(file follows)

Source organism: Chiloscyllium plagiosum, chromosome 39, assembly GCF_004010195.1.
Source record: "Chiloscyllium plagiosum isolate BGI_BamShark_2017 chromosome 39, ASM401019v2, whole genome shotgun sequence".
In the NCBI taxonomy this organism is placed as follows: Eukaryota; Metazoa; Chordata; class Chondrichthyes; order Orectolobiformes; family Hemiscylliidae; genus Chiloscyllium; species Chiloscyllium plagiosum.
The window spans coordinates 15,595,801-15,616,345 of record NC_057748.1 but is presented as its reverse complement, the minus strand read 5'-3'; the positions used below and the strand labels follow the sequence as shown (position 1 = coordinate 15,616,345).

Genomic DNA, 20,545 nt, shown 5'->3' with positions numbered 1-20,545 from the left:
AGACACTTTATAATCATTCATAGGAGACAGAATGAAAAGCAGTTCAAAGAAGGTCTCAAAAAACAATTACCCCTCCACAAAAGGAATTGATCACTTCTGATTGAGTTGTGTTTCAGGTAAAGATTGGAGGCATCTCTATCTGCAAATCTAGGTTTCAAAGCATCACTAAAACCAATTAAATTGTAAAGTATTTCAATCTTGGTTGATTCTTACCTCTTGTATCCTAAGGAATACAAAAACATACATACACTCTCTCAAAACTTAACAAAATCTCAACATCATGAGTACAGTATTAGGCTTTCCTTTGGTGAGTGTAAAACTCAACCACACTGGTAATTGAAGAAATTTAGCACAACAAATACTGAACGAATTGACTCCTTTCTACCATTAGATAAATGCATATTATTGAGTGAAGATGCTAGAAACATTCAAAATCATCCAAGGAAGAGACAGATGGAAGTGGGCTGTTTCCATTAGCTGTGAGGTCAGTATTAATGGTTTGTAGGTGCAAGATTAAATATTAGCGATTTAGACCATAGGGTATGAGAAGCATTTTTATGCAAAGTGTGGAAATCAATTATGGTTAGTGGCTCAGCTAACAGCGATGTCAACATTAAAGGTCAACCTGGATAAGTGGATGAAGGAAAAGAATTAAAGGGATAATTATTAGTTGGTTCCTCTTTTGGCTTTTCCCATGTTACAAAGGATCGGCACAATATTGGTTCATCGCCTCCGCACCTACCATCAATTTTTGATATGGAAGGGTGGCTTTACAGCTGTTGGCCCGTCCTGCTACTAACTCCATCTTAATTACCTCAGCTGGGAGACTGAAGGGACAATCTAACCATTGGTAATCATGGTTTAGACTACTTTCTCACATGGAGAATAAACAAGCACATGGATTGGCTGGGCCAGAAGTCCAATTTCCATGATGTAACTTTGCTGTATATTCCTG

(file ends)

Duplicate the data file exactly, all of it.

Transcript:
Source organism: Chiloscyllium plagiosum, chromosome 39, assembly GCF_004010195.1.
Source record: "Chiloscyllium plagiosum isolate BGI_BamShark_2017 chromosome 39, ASM401019v2, whole genome shotgun sequence".
In the NCBI taxonomy this organism is placed as follows: Eukaryota; Metazoa; Chordata; class Chondrichthyes; order Orectolobiformes; family Hemiscylliidae; genus Chiloscyllium; species Chiloscyllium plagiosum.
The window spans coordinates 15,595,801-15,616,345 of record NC_057748.1 but is presented as its reverse complement, the minus strand read 5'-3'; the positions used below and the strand labels follow the sequence as shown (position 1 = coordinate 15,616,345).

Genomic DNA, 20,545 nt, shown 5'->3' with positions numbered 1-20,545 from the left:
AGACACTTTATAATCATTCATAGGAGACAGAATGAAAAGCAGTTCAAAGAAGGTCTCAAAAAACAATTACCCCTCCACAAAAGGAATTGATCACTTCTGATTGAGTTGTGTTTCAGGTAAAGATTGGAGGCATCTCTATCTGCAAATCTAGGTTTCAAAGCATCACTAAAACCAATTAAATTGTAAAGTATTTCAATCTTGGTTGATTCTTACCTCTTGTATCCTAAGGAATACAAAAACATACATACACTCTCTCAAAACTTAACAAAATCTCAACATCATGAGTACAGTATTAGGCTTTCCTTTGGTGAGTGTAAAACTCAACCACACTGGTAATTGAAGAAATTTAGCACAACAAATACTGAACGAATTGACTCCTTTCTACCATTAGATAAATGCATATTATTGAGTGAAGATGCTAGAAACATTCAAAATCATCCAAGGAAGAGACAGATGGAAGTGGGCTGTTTCCATTAGCTGTGAGGTCAGTATTAATGGTTTGTAGGTGCAAGATTAAATATTAGCGATTTAGACCATAGGGTATGAGAAGCATTTTTATGCAAAGTGTGGAAATCAATTATGGTTAGTGGCTCAGCTAACAGCGATGTCAACATTAAAGGTCAACCTGGATAAGTGGATGAAGGAAAAGAATTAAAGGGATAATTATTAGTTGGTTCCTCTTTTGGCTTTTCCCATGTTACAAAGGATCGGCACAATATTGGTTCATCGCCTCCGCACCTACCATCAATTTTTGATATGGAAGGGTGGCTTTACAGCTGTTGGCCCGTCCTGCTACTAACTCCATCTTAATTACCTCAGCTGGGAGACTGAAGGGACAATCTAACCATTGGTAATCATGGTTTAGACTACTTTCTCACATGGAGAATAAACAAGCACATGGATTGGCTGGGCCAGAAGTCCAATTTCCATGATGTAACTTTGCTGTATATTCCTG